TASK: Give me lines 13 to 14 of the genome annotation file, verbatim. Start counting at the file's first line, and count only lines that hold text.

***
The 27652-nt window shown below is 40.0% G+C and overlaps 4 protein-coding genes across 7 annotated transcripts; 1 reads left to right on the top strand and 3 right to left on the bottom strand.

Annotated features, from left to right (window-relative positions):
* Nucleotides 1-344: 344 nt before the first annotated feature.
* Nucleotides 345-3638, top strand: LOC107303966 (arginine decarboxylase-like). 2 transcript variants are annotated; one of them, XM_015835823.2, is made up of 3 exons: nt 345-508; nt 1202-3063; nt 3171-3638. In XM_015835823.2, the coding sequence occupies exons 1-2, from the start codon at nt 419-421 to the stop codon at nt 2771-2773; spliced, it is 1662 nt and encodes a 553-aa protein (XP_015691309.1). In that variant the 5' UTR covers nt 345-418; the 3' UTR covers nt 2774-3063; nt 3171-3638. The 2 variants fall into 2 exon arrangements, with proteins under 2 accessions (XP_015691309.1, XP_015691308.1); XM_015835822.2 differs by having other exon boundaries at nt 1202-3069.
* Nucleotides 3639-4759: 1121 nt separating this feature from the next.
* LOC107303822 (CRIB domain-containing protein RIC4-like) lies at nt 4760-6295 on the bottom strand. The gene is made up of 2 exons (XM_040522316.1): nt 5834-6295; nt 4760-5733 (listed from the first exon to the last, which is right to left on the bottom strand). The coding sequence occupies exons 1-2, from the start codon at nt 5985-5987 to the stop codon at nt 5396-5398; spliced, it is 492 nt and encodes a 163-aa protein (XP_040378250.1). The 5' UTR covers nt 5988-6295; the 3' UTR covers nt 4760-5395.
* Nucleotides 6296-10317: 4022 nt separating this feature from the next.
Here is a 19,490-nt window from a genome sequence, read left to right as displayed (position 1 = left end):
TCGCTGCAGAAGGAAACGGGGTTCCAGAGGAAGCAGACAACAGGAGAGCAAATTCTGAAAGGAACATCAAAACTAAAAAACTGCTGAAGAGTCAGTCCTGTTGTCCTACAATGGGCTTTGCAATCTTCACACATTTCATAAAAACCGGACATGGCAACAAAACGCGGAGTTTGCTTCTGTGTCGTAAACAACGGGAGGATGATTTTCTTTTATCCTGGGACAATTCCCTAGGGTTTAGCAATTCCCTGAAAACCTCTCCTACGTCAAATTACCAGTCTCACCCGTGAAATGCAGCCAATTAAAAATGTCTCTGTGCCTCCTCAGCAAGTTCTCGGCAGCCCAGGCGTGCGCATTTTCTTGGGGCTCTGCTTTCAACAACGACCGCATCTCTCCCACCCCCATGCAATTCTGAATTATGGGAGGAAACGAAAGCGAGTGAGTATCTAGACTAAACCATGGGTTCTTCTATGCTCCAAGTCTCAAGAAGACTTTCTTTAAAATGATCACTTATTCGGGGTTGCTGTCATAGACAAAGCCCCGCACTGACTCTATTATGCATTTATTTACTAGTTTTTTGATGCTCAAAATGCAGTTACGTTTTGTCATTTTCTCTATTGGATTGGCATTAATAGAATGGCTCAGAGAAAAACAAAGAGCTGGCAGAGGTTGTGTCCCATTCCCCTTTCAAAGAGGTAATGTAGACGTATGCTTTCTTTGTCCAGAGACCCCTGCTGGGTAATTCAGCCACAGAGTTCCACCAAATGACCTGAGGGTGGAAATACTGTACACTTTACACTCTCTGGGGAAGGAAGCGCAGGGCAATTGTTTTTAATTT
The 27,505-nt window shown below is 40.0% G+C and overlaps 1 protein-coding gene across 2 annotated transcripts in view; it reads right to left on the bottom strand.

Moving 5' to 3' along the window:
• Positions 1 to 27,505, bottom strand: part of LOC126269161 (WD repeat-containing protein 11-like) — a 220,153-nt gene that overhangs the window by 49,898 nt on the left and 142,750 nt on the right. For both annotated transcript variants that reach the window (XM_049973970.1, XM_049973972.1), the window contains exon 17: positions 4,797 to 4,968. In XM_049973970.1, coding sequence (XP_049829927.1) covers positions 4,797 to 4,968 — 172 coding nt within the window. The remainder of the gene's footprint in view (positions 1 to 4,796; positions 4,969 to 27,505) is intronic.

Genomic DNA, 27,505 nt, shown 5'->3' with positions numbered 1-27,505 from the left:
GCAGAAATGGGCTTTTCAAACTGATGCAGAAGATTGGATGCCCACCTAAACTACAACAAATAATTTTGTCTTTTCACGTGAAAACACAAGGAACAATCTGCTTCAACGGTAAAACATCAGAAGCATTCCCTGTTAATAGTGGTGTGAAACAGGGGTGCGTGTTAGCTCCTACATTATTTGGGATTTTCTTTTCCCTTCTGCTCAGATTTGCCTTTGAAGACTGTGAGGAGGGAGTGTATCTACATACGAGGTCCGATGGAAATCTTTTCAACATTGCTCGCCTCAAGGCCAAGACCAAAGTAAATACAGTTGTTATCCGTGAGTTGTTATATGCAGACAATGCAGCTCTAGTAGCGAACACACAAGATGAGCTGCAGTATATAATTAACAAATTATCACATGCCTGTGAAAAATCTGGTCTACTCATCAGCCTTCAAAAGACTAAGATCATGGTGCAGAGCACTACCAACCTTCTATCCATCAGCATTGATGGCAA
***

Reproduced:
Genomic DNA, 27,505 nt, shown 5'->3' with positions numbered 1-27,505 from the left:
GCAGAAATGGGCTTTTCAAACTGATGCAGAAGATTGGATGCCCACCTAAACTACAACAAATAATTTTGTCTTTTCACGTGAAAACACAAGGAACAATCTGCTTCAACGGTAAAACATCAGAAGCATTCCCTGTTAATAGTGGTGTGAAACAGGGGTGCGTGTTAGCTCCTACATTATTTGGGATTTTCTTTTCCCTTCTGCTCAGATTTGCCTTTGAAGACTGTGAGGAGGGAGTGTATCTACATACGAGGTCCGATGGAAATCTTTTCAACATTGCTCGCCTCAAGGCCAAGACCAAAGTAAATACAGTTGTTATCCGTGAGTTGTTATATGCAGACAATGCAGCTCTAGTAGCGAACACACAAGATGAGCTGCAGTATATAATTAACAAATTATCACATGCCTGTGAAAAATCTGGTCTACTCATCAGCCTTCAAAAGACTAAGATCATGGTGCAGAGCACTACCAACCTTCTATCCATCAGCATTGATGGCAA